Scientists link climate change to increased ice in the Antarctic

Sea ice in the Southern Ocean near Antarctica. Richard Bintanja

A major climate change mystery that has been puzzling researchers for year is how it is possible that the Antarctic ice shelves are melting at rapid rates, but the sea ice is expanding. Logically, it just does not make sense. However, scientists now believe they have figured out the connection.

A study published online in Nature Geoscience last month suggests that this a trend linked to climate change that will continue for many years.

"The paradox is that global warming leads to more cooling and more sea ice around Antarctica," Richard Bintanja, a climate researcher at the Royal Netherlands Meteorological Institute in Utrecht, told Nature.

It comes as no surprise to the scientists that the "meltwater" from the ice sheet, forms a fresh layer of cold in the sea water that protects the sea ice from the warmer water that's much below the surface.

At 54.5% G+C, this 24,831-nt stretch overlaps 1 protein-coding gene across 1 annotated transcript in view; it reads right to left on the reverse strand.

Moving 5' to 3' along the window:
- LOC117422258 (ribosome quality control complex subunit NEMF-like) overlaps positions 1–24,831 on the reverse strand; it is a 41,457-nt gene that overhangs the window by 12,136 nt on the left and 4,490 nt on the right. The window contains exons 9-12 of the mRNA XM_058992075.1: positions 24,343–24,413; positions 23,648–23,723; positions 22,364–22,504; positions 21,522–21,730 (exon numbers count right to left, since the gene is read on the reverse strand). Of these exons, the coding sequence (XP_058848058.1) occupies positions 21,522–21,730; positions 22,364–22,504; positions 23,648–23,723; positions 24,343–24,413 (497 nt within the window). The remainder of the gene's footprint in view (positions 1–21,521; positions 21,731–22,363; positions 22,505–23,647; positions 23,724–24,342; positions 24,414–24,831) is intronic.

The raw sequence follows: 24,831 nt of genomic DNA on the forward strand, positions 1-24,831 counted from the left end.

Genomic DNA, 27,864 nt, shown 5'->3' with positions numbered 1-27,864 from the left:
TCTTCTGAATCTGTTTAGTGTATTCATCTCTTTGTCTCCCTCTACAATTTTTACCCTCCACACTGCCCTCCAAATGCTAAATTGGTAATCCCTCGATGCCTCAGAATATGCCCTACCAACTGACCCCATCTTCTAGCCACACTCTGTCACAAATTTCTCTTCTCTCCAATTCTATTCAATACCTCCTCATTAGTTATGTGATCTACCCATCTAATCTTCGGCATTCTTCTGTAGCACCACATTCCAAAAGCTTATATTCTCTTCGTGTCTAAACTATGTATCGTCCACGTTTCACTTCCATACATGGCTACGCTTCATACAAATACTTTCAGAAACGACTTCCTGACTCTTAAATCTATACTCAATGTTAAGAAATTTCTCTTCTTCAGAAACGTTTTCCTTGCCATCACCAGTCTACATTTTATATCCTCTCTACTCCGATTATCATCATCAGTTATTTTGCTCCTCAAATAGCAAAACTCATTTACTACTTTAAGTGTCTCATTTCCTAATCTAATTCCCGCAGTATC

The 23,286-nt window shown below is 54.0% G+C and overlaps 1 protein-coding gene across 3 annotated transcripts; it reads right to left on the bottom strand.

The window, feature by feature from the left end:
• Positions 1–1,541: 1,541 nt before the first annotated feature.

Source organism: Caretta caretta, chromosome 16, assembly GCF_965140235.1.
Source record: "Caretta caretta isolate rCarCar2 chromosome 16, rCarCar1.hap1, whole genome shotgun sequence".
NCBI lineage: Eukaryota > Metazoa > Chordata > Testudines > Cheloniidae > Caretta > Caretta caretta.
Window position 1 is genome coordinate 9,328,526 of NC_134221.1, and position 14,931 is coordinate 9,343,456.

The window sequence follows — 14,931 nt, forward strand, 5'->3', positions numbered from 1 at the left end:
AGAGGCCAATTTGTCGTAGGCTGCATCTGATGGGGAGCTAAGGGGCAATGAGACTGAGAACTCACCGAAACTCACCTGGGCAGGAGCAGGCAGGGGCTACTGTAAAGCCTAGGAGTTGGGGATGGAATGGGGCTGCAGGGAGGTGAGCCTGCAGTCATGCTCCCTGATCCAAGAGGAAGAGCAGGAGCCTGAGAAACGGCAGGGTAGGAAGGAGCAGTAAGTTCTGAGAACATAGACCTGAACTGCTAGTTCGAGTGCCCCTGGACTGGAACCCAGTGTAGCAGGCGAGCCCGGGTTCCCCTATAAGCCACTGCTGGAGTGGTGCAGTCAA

"It is already known that the existence of ice-shelf meltwater promotes the existence of sea ice. Basically, a layer of fresh water from the ice shelves forms a 'cap' on the ocean that reduces the mixing upwards of ocean heat (fresh water is buoyant, so mixing it is hard). Less ocean heat arriving at the sea surface means that the ocean can freeze more easily. That concept was demonstrated quite clearly in 2004 by Hartmut Hellmer of the Alfred Wegener Institute in Germany," said Dr. Paul Holland, polar oceanographer at British Antarctic Survey in a statement.

To come to this conclusion, researchers at the Royal Netherlands Meteorological Institute used satellite and buoy information to calculate the salt content and temperature of the water from 1985 to 2010. They were able to use that data to conclude that this cool cap on the ocean is indeed what has caused the increased sea-ice in Antartica. The sea ice expands during southern hemisphere autumn and winter due to this new and cooler surface layer.

However, earlier studies have suggested that there is more to it than that, so this theory will need to be tested. According to Nature, a study conducted between 1992 and 2010 suggests that the change might actually be caused by wind alone or wind combined with temperature, which would contradict this most recent information.

  • Shoshana Davis

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